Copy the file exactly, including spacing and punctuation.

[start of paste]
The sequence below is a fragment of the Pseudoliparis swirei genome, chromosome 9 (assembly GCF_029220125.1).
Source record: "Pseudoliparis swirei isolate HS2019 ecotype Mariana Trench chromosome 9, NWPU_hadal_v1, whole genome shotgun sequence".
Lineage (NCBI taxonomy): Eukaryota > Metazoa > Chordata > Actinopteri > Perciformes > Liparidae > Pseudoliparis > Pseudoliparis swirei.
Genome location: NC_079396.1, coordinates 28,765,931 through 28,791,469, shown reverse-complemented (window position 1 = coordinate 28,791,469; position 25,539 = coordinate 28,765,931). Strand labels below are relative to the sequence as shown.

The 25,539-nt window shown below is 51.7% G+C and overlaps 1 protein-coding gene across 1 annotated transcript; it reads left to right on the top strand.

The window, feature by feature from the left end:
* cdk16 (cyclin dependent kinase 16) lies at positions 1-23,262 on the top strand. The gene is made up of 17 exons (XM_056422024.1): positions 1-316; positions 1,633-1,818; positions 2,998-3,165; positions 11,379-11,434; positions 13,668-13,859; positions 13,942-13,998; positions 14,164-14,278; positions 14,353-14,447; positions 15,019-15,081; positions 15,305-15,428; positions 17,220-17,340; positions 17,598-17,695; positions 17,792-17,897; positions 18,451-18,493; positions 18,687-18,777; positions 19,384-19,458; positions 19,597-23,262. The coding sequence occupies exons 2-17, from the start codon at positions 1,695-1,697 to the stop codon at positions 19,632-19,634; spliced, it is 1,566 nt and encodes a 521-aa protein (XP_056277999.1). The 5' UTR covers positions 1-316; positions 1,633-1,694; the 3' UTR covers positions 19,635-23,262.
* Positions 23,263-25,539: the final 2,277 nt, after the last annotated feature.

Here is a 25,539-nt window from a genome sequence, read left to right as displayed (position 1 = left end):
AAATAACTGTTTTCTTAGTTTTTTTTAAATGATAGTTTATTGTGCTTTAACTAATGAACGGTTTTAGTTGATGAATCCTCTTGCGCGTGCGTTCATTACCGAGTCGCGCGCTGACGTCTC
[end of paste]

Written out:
The sequence below is a fragment of the Pseudoliparis swirei genome, chromosome 9 (assembly GCF_029220125.1).
Source record: "Pseudoliparis swirei isolate HS2019 ecotype Mariana Trench chromosome 9, NWPU_hadal_v1, whole genome shotgun sequence".
Lineage (NCBI taxonomy): Eukaryota > Metazoa > Chordata > Actinopteri > Perciformes > Liparidae > Pseudoliparis > Pseudoliparis swirei.
Genome location: NC_079396.1, coordinates 28,765,931 through 28,791,469, shown reverse-complemented (window position 1 = coordinate 28,791,469; position 25,539 = coordinate 28,765,931). Strand labels below are relative to the sequence as shown.

The 25,539-nt window shown below is 51.7% G+C and overlaps 1 protein-coding gene across 1 annotated transcript; it reads left to right on the top strand.

The window, feature by feature from the left end:
* cdk16 (cyclin dependent kinase 16) lies at positions 1-23,262 on the top strand. The gene is made up of 17 exons (XM_056422024.1): positions 1-316; positions 1,633-1,818; positions 2,998-3,165; positions 11,379-11,434; positions 13,668-13,859; positions 13,942-13,998; positions 14,164-14,278; positions 14,353-14,447; positions 15,019-15,081; positions 15,305-15,428; positions 17,220-17,340; positions 17,598-17,695; positions 17,792-17,897; positions 18,451-18,493; positions 18,687-18,777; positions 19,384-19,458; positions 19,597-23,262. The coding sequence occupies exons 2-17, from the start codon at positions 1,695-1,697 to the stop codon at positions 19,632-19,634; spliced, it is 1,566 nt and encodes a 521-aa protein (XP_056277999.1). The 5' UTR covers positions 1-316; positions 1,633-1,694; the 3' UTR covers positions 19,635-23,262.
* Positions 23,263-25,539: the final 2,277 nt, after the last annotated feature.

Here is a 25,539-nt window from a genome sequence, read left to right as displayed (position 1 = left end):
AAATAACTGTTTTCTTAGTTTTTTTTAAATGATAGTTTATTGTGCTTTAACTAATGAACGGTTTTAGTTGATGAATCCTCTTGCGCGTGCGTTCATTACCGAGTCGCGCGCTGACGTCTC